The U.S. Food and Drug Administration has approved the weight loss drug Qsymia, which went through trials as Qnexa. Dr. Oz made it popular before the approval even came, with an episode about the “the silver bullet” diet pill this spring. It’s the second diet drug to be approved by the FDA in 13 years, and the second this summer, following last month’s Lorcaserin approval. It will be the most potent weight loss drug on the market.
The drug was approved by an FDA Advisory Panel by a landslide vote of 20-2 in February, and yesterday the agency announced its final approval of Qsymia. The drug was approved for adults with a (BMI) of 30 or greater, which is categorized as obese, or adults with a BMI of 27 or greater, categorized as overweight, who have at least one obesity-related disease like high blood pressure/hypertension, type 2 diabetes, or high cholesterol.
Vivus, the creators of Qsymia, claim that just one pill a day will suppress the appetite and help obese individuals lose 10 percent of their body weight. The pill is comprised of two drugs that were already on the market in various weight loss drugs – one of which is phentermine, a type of amphetamine that stimulates the nervous system and increases heart rate and blood pressure. It’s used in weight loss drugs to suppress appetite, and is more commonly recognized as the “Phen” in the weight loss drug Fen-Phen, which was yanked from shelves by the FDA in 1997 after being deemed too dangerous for consumption. The other drug is an anti-seizure medication that helps stimulate weight loss.
There’s been great concern surrounding Qnexa’s side effects, which include increased heart rate, heart palpitations, kidney stones, memory loss and birth defects. DietsInReview.com’s resident pharmacist Dr. Sarah G. Khan weighs in with her concern over the drug’s approval.
“I can’t say I’m surprised by the approval of Qsymia with obesity rates at an all time high. My biggest concerns would be how doctors will counsel their patients after they prescribe the medication. Will they refer them to a nutritionist or exercise program? To maximize the effects of Belviq and Qsymia, diet and exercise are essential to promote weight loss and change habits to prevent relapse weight gain,” she said. “With my own personal weight struggle I would never promote drugs or procedures over less invasive and potentially less dangerous measures.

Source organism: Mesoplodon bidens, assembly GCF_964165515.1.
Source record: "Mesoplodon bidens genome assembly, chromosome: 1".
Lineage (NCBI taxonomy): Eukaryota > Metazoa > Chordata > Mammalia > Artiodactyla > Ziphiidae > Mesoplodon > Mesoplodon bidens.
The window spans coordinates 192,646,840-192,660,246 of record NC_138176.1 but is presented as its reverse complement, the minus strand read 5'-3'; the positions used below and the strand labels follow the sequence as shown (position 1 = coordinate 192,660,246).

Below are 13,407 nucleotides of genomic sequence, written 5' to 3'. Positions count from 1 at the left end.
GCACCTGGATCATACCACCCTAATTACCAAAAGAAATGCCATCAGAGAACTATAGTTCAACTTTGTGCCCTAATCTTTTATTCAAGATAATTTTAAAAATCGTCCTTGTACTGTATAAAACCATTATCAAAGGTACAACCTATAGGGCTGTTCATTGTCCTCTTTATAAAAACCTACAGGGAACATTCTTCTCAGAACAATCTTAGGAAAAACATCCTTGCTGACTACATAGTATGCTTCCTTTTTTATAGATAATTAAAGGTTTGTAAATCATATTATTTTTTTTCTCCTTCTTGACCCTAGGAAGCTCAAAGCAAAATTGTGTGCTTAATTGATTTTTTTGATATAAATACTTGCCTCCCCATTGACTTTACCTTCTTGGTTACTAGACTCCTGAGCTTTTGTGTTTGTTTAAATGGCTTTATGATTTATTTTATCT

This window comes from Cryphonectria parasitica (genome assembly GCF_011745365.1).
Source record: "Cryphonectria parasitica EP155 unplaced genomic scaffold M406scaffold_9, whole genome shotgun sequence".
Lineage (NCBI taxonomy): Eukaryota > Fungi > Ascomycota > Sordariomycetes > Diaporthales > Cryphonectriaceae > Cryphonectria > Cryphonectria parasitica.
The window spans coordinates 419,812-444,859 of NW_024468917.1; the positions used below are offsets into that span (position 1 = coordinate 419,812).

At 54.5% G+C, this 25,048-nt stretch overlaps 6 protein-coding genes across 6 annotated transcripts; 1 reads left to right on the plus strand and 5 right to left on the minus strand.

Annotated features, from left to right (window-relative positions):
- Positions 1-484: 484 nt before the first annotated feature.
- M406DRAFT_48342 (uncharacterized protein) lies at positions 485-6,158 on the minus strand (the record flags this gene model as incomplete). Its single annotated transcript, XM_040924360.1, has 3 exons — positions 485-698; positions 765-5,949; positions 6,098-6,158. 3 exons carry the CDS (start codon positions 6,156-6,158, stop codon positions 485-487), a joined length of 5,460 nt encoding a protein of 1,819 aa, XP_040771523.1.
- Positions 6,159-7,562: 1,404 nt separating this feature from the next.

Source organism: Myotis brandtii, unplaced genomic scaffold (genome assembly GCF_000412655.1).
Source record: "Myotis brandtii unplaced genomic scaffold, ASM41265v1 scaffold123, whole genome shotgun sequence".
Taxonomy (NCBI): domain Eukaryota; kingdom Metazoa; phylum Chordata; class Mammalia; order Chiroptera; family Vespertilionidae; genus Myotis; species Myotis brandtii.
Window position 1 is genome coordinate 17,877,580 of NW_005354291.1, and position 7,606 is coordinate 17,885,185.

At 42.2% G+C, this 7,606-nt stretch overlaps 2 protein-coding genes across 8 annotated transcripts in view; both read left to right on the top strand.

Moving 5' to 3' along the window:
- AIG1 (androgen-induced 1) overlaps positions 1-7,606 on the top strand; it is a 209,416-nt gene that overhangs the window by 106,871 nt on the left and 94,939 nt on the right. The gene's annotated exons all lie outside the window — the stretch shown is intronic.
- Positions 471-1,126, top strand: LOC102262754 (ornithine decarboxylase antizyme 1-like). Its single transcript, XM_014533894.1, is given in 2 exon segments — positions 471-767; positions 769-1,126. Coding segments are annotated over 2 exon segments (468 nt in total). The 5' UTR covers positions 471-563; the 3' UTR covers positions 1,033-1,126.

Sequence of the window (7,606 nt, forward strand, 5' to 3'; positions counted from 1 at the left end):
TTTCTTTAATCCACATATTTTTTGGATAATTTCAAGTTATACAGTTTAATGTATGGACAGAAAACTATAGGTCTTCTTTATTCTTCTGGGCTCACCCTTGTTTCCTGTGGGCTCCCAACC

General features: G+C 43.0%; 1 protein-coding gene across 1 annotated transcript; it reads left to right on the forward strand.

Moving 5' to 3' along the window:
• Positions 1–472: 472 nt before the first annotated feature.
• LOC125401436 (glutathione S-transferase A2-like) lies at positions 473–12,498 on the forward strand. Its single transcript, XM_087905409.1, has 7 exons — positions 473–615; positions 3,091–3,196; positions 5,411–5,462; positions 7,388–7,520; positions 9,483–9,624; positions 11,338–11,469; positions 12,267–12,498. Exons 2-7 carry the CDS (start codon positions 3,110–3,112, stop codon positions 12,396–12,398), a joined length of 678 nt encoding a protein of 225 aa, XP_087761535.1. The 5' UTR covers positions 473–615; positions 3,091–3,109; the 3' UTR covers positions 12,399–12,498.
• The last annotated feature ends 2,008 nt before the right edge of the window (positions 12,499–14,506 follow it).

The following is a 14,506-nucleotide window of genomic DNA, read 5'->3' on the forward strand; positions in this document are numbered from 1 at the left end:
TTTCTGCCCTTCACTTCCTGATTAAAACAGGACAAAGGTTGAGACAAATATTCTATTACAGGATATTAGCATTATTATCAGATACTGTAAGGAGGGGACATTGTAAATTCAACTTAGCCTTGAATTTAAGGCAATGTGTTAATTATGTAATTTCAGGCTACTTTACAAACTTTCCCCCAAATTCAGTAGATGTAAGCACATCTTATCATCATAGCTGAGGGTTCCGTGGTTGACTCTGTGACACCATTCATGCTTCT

“Permanent weight loss takes time and replacing unhealthy habits with better ones is a process,” said Khan. “I wish anyone luck who is willing to try these medications, but I think getting to the root of the problem of why we eat so much and with so little nutritional value, or why we don’t make time to exercise, is what we should be focusing on. This is a similar situation to how we treat mood disorders with medication and not enough behaviorial counseling.”
The FDA was concerned in the past with Qsymia’s side effects, but when the committee reassessed the drug again this year and compared the side effects of the drug to the side effects of obesity, the side effects of obesity were considered more dangerous.
“Obesity threatens the overall well being of patients and is a major public health concern,” said Janet Woodcock, M.D., director of the FDA’s Center for Drug Evaluation and Research in a release by the FDA. “Qsymia, used responsibly in combination with a healthy lifestyle that includes a reduced-calorie diet and exercise, provides another treatment option for chronic weight management in Americans who are obese or are overweight and have at least one weight-related comorbid condition.”
Seventeen percent of children and one-third of all adults in the U.S are obese. With this drug’s approval, experts estimate that 72 million people could be helped. However, previous concerns about the drug are still present and when the pill does go on shelves, consumers should be aware of the severity of the drug’s side effects.
July 18th, 2012